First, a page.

Saturday, July 21, 2018


I don't like to think of myself as being needy. Or, to put it differently, everything I really need is within reach. People, time, flowers, books. The occasional trip. Good health good cheer, the happy faces of people I love. Is there more?

Still, I woke up thinking that I am in a bit of a fog. There definitely has been a pileup of activities. I'm on it, I'm not overwhelmed, but I do need a quiet day to get myself centered again.

Today I have it: a completely quiet day. Awesomely quiet. Breathlessly so.

I admit that it is slightly askew. It starts off along predictable lines: I snip spent lilies. 602, so I think the peak of blazing flowers is behind us. But you couldn't tell by looking out at the fields of color.

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It's a little buggy again. No surprise: rains bring bugs, but still, it is manageable.

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(Stately, serene Java: the chicken that by her very presence inspires calm.)

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Ed is just waking up as I come in from my morning garden work. He remembered that he had promised to take my car in to check the wheel balance. There is a shimmy in the ride. Well, there's only one nearby place that is willing to do this today and they have to have the car in right away.

Breakfast is going to be very late.

Ed sweetly takes my car in and waits (only to discover that actually I need four new tires; oh dear...). Well now, I surely have the better end of that stick. I take out my moped and scoot to the downtown farmers market. Not to linger, not to stroll, but to pick up the essentials for a week of good eating. Baby bok choy. The oyster mushrooms. Young corn. Flowers. The first apricots and cherries ( and sour cherries!) from Door County (should I make ice cream maybe?).

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Riding a moped today is like gliding on a sail boat, only without the waves that usually make me queasy. The breeze is magnificent. The air -- perfect. The smell -- of a summer day.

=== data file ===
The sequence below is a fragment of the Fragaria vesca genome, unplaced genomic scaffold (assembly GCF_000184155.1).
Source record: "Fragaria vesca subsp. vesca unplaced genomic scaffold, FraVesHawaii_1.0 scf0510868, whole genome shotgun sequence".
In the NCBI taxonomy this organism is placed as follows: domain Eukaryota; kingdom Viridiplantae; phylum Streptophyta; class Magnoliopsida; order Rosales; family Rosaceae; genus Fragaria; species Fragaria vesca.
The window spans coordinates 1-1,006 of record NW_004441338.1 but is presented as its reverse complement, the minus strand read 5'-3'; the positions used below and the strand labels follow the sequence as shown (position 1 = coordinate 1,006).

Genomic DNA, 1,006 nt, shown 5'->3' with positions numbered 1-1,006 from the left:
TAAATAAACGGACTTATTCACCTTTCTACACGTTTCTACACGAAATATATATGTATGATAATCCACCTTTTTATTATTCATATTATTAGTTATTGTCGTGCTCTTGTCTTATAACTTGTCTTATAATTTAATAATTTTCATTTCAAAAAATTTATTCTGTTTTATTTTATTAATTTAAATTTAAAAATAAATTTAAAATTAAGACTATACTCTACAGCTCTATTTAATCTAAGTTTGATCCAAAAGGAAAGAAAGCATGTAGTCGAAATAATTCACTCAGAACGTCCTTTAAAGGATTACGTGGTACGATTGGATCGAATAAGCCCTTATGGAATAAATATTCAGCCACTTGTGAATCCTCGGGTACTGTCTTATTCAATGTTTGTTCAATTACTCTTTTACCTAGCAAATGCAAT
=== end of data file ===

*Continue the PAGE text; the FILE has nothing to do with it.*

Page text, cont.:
As I approach the farmette, I look over at the construction site and who should I see climbing a hill of pebbles? Stop Sign.

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I stop and wave and right away he turns toward the farmhouse and the path leading to the entrance -- a place he typically picks now as he waits for his meal.

And now it's not only past our breakfast hour, it's getting dangerously close to being past the lunch hour.

We sit down to our first meal of the day.

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In the afternoon, my older girl stops by with Snowdrop and Sparrow.

I ask the little girl -- would you like to pick a baby tomato?
Yes! And this one! And that one too!
Hold off, Snowdrop. That one is for tomorrow.

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(Anything for us?)

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(the thrill of picking a flower. or two.)

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Both kids are as chill as can be. I mean, Sparrow shows off the art of far niente...

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Snowdrop plays with her lego characters and the castle.

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You could not ask for a more relaxed moment.

(They leave to pick up the dad at the airport -- he'd been away on a work trip...)

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Evening. Ed asks if I'd like to eat out. I give it the usual minute of thought. And predictably, I opt for dinner at home. bok choy, mushrooms, corn... and today's eggs from the big girls. Blissfully simple. Quiet.